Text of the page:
as we must at this stage, we would not agree that the defendants
had no control over the non-defendants. The point is that they
had control over the market and their intention was to move that
market: Godfrey BCCA, at paras. 238-239.
 The umbrella effect must be taken into account at the certi-
fication stage. The theory of liability rests on the defendants’
alleged cartel activity, creating what the certification judge
described in this case as “supra-competitive prices that enable non-
cartel members to set their prices higher than they otherwise
would have under normal conditions of competition”: Shah v. LG
Chem Ltd.,  O.J. No. 5168, 2015 ONSC 6148 (S.C.J.), at para.
159. If their claims are ultimately proven, the umbrella purchasers
are financial victims of the defendants because of the “umbrella
pricing effects”, a phenomenon that is described in the following
Umbrella effects typically arise when price increases lead to a diversion of
demand to substitute products. Because successful cartels typically reduce
quantities and increase prices, this diversion leads to a substitution away
from the cartels’ products toward substitute products produced by cartel out-
siders . . . [T]he increased demand for substitutes typically leads to higher
prices for the substitute products. Such price increases are called umbrella
effects and may arise either in the same relevant market — for example, in
cases where a cartel covers less than 100 per cent of the firms in that market
— or in neighboring markets.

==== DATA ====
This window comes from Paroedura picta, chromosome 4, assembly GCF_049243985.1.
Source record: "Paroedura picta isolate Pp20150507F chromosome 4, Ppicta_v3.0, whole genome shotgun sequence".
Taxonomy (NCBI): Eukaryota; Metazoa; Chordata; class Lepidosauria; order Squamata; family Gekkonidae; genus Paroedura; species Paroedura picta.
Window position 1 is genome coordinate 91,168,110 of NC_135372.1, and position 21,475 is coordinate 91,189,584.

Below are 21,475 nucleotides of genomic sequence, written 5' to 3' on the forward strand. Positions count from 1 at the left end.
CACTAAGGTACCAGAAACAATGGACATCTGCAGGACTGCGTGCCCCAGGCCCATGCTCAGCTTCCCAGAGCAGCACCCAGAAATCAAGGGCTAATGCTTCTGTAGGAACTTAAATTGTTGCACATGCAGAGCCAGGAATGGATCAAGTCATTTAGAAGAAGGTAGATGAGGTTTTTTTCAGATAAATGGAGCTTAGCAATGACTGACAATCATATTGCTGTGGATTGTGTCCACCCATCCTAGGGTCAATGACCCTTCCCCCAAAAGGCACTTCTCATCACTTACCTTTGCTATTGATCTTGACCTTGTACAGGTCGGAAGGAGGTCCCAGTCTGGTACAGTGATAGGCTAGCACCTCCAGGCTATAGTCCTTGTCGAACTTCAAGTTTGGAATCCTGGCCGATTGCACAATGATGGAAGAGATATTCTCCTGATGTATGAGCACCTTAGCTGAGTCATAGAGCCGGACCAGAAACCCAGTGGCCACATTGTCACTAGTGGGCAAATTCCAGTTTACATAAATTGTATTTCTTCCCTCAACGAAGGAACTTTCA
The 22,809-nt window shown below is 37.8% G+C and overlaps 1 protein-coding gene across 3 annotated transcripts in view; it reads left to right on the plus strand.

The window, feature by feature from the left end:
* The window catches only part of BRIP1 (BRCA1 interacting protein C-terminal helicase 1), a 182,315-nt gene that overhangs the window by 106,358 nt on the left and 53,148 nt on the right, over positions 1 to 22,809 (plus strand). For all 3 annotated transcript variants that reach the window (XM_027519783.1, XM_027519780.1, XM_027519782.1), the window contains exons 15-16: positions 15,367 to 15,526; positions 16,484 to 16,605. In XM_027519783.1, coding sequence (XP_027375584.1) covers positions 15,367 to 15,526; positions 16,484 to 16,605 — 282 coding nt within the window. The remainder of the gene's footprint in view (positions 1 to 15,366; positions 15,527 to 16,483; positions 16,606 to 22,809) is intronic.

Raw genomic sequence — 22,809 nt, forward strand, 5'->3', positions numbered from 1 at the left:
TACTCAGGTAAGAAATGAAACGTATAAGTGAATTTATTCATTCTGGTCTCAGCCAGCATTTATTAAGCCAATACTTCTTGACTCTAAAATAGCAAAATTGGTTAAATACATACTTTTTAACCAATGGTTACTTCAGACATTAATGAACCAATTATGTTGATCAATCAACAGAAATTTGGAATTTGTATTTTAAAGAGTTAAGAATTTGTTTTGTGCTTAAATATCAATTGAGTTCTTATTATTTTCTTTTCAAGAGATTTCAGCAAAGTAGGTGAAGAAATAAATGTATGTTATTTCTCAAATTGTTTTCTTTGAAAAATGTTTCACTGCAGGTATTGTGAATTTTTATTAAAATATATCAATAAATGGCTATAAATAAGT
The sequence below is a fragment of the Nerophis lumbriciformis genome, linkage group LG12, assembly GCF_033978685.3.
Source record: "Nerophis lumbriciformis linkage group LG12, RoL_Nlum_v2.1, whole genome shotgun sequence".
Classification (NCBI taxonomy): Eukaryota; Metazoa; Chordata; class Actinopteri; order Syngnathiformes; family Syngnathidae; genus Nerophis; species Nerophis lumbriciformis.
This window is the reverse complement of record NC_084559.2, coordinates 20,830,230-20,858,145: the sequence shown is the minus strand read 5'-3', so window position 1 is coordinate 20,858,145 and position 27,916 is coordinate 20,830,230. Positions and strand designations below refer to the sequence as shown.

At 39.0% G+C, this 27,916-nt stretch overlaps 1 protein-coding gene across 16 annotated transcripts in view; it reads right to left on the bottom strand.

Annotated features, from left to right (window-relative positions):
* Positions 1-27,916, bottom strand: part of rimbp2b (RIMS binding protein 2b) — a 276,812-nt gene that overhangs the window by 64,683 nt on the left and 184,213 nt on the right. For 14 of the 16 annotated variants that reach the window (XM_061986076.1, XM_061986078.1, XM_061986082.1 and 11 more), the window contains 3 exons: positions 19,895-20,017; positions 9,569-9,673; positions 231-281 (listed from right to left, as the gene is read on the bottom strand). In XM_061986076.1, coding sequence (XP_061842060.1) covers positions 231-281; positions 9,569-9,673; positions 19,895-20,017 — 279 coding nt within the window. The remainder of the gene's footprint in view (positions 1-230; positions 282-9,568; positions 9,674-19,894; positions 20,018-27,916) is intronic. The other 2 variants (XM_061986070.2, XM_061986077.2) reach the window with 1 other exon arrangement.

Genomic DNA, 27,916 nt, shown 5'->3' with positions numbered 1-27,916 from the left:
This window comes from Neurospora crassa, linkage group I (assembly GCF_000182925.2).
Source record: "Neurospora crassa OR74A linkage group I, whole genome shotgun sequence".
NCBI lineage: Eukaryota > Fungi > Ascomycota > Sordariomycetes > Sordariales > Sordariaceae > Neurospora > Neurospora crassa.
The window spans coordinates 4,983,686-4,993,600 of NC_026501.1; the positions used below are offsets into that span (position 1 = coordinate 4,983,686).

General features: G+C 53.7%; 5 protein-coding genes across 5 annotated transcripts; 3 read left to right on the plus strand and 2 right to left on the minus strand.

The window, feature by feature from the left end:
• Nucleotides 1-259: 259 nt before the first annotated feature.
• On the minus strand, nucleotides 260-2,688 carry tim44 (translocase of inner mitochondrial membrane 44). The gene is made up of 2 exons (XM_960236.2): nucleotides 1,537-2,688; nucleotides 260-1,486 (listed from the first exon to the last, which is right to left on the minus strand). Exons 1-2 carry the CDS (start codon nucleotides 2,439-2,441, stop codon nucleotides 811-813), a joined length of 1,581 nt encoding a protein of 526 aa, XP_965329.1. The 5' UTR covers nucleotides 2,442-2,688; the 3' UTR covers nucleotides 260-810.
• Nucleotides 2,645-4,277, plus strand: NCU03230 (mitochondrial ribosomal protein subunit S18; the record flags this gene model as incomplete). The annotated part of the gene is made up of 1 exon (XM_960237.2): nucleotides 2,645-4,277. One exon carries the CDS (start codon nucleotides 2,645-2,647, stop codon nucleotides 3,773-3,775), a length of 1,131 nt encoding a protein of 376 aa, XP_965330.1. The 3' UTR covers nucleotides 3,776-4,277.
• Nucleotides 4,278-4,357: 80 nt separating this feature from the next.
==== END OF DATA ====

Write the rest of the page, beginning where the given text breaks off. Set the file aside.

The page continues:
(See Roman Inderst, Frank P. Maier-Rigaud and Ulrich Shwalbe,
“Umbrella Effects” (2014), 10:3 J. Competition L. & Econ. 739 at
 As the pleadings allege that the defendants were aware of
and intended that the conspiracy would result in the increase in
prices of LIBs and LIB products, the increase in prices across the
market were intended and foreseen. Accordingly, including the
umbrella purchasers would not make the respondents liable for
 The respondents also argue that allowing umbrella
purchasers to claim relief under s. 36 could result in “economic
ripples downstream” of the umbrella purchasers, causing further
concern for indeterminate liability. They give the example of
purchasers of services that rely upon LIB products, who could
claim that they paid more for their services because their service
provider paid more for the LIB products. That is not this case.
The pleadings are specifically limited to those who purchased
LIBs and LIB products during the conspiracy period.
 In summary, even if indeterminate liability is relevant, the
umbrella purchaser claims do not fail s. 5(1)(a) on the basis of